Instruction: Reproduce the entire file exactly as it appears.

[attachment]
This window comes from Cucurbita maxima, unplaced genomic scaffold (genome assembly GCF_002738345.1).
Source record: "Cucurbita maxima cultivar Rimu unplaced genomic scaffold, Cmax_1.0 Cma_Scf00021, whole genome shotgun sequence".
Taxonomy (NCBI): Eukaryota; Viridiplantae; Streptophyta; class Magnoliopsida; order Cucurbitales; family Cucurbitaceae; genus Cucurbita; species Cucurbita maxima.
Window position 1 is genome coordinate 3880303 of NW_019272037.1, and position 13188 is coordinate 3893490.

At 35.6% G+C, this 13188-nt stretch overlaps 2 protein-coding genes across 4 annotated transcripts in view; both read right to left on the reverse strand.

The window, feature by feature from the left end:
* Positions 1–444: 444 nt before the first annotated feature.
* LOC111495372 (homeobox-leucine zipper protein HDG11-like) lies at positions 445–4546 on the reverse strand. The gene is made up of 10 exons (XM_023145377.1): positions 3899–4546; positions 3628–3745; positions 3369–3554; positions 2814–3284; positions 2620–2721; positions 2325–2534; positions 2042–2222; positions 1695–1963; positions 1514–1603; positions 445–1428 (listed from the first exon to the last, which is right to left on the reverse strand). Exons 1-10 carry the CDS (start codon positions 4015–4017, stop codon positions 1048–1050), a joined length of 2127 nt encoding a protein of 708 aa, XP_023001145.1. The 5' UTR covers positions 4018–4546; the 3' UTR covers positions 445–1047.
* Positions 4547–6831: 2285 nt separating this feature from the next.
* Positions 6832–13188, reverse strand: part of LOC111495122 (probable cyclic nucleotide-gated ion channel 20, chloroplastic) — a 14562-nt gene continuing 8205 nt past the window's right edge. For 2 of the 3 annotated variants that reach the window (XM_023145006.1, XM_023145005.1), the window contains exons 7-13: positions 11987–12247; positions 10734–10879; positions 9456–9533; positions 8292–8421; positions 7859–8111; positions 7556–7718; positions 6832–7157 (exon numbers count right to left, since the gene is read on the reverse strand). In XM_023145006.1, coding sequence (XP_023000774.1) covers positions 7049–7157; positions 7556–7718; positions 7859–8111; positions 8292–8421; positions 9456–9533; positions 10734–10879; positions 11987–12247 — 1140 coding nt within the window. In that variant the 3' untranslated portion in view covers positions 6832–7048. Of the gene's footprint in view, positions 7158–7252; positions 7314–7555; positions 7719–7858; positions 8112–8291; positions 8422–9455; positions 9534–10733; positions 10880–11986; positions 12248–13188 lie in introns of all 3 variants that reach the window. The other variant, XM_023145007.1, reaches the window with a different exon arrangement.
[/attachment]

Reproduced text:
This window comes from Cucurbita maxima, unplaced genomic scaffold (genome assembly GCF_002738345.1).
Source record: "Cucurbita maxima cultivar Rimu unplaced genomic scaffold, Cmax_1.0 Cma_Scf00021, whole genome shotgun sequence".
Taxonomy (NCBI): Eukaryota; Viridiplantae; Streptophyta; class Magnoliopsida; order Cucurbitales; family Cucurbitaceae; genus Cucurbita; species Cucurbita maxima.
Window position 1 is genome coordinate 3880303 of NW_019272037.1, and position 13188 is coordinate 3893490.

At 35.6% G+C, this 13188-nt stretch overlaps 2 protein-coding genes across 4 annotated transcripts in view; both read right to left on the reverse strand.

The window, feature by feature from the left end:
* Positions 1–444: 444 nt before the first annotated feature.
* LOC111495372 (homeobox-leucine zipper protein HDG11-like) lies at positions 445–4546 on the reverse strand. The gene is made up of 10 exons (XM_023145377.1): positions 3899–4546; positions 3628–3745; positions 3369–3554; positions 2814–3284; positions 2620–2721; positions 2325–2534; positions 2042–2222; positions 1695–1963; positions 1514–1603; positions 445–1428 (listed from the first exon to the last, which is right to left on the reverse strand). Exons 1-10 carry the CDS (start codon positions 4015–4017, stop codon positions 1048–1050), a joined length of 2127 nt encoding a protein of 708 aa, XP_023001145.1. The 5' UTR covers positions 4018–4546; the 3' UTR covers positions 445–1047.
* Positions 4547–6831: 2285 nt separating this feature from the next.
* Positions 6832–13188, reverse strand: part of LOC111495122 (probable cyclic nucleotide-gated ion channel 20, chloroplastic) — a 14562-nt gene continuing 8205 nt past the window's right edge. For 2 of the 3 annotated variants that reach the window (XM_023145006.1, XM_023145005.1), the window contains exons 7-13: positions 11987–12247; positions 10734–10879; positions 9456–9533; positions 8292–8421; positions 7859–8111; positions 7556–7718; positions 6832–7157 (exon numbers count right to left, since the gene is read on the reverse strand). In XM_023145006.1, coding sequence (XP_023000774.1) covers positions 7049–7157; positions 7556–7718; positions 7859–8111; positions 8292–8421; positions 9456–9533; positions 10734–10879; positions 11987–12247 — 1140 coding nt within the window. In that variant the 3' untranslated portion in view covers positions 6832–7048. Of the gene's footprint in view, positions 7158–7252; positions 7314–7555; positions 7719–7858; positions 8112–8291; positions 8422–9455; positions 9534–10733; positions 10880–11986; positions 12248–13188 lie in introns of all 3 variants that reach the window. The other variant, XM_023145007.1, reaches the window with a different exon arrangement.